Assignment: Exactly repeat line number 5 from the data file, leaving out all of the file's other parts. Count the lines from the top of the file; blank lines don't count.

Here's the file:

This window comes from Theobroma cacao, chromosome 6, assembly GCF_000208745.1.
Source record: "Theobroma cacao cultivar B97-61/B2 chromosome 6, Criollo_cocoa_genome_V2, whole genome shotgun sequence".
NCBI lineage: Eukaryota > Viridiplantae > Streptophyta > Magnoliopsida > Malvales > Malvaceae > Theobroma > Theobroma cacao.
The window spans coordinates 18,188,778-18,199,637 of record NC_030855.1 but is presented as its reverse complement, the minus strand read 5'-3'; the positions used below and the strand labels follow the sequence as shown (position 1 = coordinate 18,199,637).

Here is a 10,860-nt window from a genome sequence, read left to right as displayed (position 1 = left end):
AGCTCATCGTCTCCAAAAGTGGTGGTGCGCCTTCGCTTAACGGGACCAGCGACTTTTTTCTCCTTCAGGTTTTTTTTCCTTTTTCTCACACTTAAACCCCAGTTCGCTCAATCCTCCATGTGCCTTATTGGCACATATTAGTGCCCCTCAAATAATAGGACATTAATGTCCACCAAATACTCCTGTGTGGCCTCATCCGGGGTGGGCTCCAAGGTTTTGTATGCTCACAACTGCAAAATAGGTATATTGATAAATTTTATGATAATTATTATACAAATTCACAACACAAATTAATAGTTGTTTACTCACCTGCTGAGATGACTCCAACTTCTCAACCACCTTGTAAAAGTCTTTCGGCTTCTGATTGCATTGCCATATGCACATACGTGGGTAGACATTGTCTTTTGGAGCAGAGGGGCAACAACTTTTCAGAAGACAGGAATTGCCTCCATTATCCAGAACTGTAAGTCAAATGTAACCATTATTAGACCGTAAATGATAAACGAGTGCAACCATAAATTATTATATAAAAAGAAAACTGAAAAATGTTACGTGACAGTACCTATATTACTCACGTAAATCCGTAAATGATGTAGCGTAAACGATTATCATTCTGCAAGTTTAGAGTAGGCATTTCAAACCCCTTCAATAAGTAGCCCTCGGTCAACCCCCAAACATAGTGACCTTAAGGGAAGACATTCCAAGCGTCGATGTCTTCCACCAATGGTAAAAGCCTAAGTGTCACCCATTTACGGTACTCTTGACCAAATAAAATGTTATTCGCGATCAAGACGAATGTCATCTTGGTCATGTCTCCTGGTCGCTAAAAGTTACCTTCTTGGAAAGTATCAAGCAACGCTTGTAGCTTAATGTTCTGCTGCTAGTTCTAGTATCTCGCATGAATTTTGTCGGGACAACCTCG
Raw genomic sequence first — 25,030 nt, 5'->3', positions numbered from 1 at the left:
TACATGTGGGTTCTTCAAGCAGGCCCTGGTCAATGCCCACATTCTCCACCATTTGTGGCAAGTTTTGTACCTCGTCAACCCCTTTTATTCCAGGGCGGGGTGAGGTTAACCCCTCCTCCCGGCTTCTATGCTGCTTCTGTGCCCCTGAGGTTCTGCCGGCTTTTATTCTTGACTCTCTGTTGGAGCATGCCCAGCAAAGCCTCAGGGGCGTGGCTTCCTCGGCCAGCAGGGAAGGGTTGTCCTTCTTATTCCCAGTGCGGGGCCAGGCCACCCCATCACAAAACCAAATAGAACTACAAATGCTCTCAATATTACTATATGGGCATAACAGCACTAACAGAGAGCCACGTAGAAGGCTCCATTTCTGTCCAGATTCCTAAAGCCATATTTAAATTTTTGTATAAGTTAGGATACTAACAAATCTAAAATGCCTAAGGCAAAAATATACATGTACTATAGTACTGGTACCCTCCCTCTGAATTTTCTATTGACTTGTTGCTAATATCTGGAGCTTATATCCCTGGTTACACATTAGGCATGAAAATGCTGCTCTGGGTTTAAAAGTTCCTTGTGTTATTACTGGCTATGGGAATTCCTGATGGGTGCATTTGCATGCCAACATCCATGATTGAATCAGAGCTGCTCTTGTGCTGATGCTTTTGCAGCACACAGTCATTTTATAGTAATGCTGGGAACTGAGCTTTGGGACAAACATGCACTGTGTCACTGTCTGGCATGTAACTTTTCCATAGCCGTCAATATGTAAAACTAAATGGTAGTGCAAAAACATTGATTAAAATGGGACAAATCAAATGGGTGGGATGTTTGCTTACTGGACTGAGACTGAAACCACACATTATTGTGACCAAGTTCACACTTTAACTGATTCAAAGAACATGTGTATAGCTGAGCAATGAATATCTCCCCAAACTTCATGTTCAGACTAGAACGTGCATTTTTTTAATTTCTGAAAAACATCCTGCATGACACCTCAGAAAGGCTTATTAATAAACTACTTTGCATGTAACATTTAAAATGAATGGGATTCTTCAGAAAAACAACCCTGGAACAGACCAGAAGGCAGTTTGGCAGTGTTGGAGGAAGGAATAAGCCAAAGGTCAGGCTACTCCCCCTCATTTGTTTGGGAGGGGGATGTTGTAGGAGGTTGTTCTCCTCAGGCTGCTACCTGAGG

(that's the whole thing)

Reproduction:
Here is a 10,860-nt window from a genome sequence, read left to right as displayed (position 1 = left end):